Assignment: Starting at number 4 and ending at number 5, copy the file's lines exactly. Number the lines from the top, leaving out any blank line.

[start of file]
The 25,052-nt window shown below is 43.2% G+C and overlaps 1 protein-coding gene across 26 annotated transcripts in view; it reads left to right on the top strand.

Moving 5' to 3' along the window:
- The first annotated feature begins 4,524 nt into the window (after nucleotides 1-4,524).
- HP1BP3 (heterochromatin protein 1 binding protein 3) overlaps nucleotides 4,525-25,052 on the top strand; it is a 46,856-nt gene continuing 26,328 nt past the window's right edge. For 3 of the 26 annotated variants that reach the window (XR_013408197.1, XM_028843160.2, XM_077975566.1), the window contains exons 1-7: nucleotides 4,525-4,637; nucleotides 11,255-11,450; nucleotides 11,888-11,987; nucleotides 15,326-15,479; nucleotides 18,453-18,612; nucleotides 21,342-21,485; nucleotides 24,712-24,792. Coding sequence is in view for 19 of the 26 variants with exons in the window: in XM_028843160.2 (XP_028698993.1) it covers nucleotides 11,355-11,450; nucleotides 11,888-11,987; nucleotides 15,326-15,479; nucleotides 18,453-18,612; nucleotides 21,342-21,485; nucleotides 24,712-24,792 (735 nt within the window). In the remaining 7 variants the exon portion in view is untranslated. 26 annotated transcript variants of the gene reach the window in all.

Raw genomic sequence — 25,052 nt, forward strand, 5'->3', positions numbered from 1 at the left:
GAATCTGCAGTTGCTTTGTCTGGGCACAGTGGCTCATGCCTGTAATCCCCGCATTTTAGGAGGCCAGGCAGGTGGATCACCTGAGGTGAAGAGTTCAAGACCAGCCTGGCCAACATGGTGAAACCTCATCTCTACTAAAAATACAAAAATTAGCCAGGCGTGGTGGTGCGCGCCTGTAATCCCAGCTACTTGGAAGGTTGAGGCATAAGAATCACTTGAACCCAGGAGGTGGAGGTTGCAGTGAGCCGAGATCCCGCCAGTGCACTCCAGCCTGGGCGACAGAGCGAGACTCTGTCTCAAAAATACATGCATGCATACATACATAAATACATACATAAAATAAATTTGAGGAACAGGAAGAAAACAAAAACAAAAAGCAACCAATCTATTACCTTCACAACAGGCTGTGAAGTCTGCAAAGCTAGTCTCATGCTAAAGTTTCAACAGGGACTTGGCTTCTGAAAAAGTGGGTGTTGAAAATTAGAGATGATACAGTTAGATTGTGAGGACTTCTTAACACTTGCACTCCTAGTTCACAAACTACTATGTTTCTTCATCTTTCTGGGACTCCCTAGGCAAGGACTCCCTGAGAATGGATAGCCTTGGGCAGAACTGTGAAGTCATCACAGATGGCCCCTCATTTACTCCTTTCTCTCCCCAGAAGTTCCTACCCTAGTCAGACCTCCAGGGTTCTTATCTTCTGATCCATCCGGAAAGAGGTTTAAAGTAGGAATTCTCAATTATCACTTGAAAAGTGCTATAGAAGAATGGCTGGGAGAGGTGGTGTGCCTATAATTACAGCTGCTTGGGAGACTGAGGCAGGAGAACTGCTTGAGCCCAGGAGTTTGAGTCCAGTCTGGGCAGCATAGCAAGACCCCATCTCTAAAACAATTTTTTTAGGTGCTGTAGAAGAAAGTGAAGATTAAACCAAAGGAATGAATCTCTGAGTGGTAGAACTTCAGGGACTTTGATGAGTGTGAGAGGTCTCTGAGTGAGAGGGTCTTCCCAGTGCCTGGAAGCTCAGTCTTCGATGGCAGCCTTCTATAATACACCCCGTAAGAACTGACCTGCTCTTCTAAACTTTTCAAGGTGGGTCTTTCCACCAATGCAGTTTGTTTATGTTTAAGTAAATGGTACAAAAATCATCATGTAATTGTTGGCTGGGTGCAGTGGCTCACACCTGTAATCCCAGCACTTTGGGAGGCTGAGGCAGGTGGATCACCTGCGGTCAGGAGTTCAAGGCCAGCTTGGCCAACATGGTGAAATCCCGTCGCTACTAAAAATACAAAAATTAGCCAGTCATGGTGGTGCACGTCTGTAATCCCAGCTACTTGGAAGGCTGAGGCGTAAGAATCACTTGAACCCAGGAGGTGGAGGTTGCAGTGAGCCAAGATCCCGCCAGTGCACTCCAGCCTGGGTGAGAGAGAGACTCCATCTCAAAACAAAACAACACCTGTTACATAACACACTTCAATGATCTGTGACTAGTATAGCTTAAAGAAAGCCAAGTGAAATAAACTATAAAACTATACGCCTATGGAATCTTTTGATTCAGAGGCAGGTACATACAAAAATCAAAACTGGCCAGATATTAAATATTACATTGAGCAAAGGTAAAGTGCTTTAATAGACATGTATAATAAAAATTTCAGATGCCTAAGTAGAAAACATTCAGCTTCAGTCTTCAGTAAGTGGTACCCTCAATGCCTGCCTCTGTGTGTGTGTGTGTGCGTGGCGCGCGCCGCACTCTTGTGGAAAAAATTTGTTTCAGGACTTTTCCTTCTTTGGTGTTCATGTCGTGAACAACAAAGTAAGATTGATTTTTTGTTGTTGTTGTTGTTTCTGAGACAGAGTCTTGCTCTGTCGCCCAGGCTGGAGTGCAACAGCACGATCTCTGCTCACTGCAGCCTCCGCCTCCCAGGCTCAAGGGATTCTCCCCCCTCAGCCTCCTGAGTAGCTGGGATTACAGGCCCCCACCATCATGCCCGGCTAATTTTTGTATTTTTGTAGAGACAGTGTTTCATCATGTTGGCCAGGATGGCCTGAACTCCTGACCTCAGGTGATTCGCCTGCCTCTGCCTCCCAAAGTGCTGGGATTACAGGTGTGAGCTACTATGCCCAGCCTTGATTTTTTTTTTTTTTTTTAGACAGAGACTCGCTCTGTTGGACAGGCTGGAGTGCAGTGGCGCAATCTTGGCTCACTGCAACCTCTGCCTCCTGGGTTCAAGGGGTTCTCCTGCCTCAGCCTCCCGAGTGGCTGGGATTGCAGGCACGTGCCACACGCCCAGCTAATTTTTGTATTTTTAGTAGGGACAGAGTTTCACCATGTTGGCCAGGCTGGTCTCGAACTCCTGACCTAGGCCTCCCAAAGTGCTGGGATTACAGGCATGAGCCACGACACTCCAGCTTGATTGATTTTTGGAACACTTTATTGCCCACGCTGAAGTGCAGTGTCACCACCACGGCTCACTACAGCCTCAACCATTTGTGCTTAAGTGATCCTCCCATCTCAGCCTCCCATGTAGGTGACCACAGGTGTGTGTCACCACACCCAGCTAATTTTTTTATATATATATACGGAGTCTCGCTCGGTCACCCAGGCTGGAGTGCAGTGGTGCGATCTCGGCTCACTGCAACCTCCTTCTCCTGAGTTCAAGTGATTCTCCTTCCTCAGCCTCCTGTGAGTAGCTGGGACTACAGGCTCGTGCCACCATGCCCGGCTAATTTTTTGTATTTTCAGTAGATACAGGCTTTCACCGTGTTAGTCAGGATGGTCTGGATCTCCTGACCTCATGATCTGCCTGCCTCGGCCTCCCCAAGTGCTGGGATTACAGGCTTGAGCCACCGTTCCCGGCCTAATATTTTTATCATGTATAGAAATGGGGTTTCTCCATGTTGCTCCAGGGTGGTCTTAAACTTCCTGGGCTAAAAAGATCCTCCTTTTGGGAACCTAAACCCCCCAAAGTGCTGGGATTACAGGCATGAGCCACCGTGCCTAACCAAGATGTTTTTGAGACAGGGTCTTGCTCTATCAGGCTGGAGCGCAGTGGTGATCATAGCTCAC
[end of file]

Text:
- HP1BP3 (heterochromatin protein 1 binding protein 3) overlaps nucleotides 4,525-25,052 on the top strand; it is a 46,856-nt gene continuing 26,328 nt past the window's right edge. For 3 of the 26 annotated variants that reach the window (XR_013408197.1, XM_028843160.2, XM_077975566.1), the window contains exons 1-7: nucleotides 4,525-4,637; nucleotides 11,255-11,450; nucleotides 11,888-11,987; nucleotides 15,326-15,479; nucleotides 18,453-18,612; nucleotides 21,342-21,485; nucleotides 24,712-24,792. Coding sequence is in view for 19 of the 26 variants with exons in the window: in XM_028843160.2 (XP_028698993.1) it covers nucleotides 11,355-11,450; nucleotides 11,888-11,987; nucleotides 15,326-15,479; nucleotides 18,453-18,612; nucleotides 21,342-21,485; nucleotides 24,712-24,792 (735 nt within the window). In the remaining 7 variants the exon portion in view is untranslated. 26 annotated transcript variants of the gene reach the window in all.

Raw genomic sequence — 25,052 nt, forward strand, 5'->3', positions numbered from 1 at the left: